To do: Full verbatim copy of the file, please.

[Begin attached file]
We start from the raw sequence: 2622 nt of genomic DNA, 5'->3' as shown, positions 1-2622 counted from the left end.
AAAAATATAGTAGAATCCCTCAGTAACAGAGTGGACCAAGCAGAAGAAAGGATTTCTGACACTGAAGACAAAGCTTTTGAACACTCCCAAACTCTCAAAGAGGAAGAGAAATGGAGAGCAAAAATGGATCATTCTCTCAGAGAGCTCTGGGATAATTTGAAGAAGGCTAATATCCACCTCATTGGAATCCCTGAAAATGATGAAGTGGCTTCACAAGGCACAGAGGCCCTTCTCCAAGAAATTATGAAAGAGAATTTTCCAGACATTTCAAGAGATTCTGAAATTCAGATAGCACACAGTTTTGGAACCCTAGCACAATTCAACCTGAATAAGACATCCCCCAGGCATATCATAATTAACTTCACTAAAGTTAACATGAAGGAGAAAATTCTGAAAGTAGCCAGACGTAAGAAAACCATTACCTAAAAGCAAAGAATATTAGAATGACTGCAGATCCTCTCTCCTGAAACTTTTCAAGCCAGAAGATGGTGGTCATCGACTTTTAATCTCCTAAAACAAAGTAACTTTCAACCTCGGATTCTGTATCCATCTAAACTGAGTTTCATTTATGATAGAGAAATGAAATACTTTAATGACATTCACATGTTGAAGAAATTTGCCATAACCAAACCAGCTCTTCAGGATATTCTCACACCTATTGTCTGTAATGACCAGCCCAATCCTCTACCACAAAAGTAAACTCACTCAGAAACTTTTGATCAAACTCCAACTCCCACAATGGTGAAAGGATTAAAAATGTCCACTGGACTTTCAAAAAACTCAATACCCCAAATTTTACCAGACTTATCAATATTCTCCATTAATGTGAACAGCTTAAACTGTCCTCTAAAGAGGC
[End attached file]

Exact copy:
We start from the raw sequence: 2622 nt of genomic DNA, 5'->3' as shown, positions 1-2622 counted from the left end.
AAAAATATAGTAGAATCCCTCAGTAACAGAGTGGACCAAGCAGAAGAAAGGATTTCTGACACTGAAGACAAAGCTTTTGAACACTCCCAAACTCTCAAAGAGGAAGAGAAATGGAGAGCAAAAATGGATCATTCTCTCAGAGAGCTCTGGGATAATTTGAAGAAGGCTAATATCCACCTCATTGGAATCCCTGAAAATGATGAAGTGGCTTCACAAGGCACAGAGGCCCTTCTCCAAGAAATTATGAAAGAGAATTTTCCAGACATTTCAAGAGATTCTGAAATTCAGATAGCACACAGTTTTGGAACCCTAGCACAATTCAACCTGAATAAGACATCCCCCAGGCATATCATAATTAACTTCACTAAAGTTAACATGAAGGAGAAAATTCTGAAAGTAGCCAGACGTAAGAAAACCATTACCTAAAAGCAAAGAATATTAGAATGACTGCAGATCCTCTCTCCTGAAACTTTTCAAGCCAGAAGATGGTGGTCATCGACTTTTAATCTCCTAAAACAAAGTAACTTTCAACCTCGGATTCTGTATCCATCTAAACTGAGTTTCATTTATGATAGAGAAATGAAATACTTTAATGACATTCACATGTTGAAGAAATTTGCCATAACCAAACCAGCTCTTCAGGATATTCTCACACCTATTGTCTGTAATGACCAGCCCAATCCTCTACCACAAAAGTAAACTCACTCAGAAACTTTTGATCAAACTCCAACTCCCACAATGGTGAAAGGATTAAAAATGTCCACTGGACTTTCAAAAAACTCAATACCCCAAATTTTACCAGACTTATCAATATTCTCCATTAATGTGAACAGCTTAAACTGTCCTCTAAAGAGGC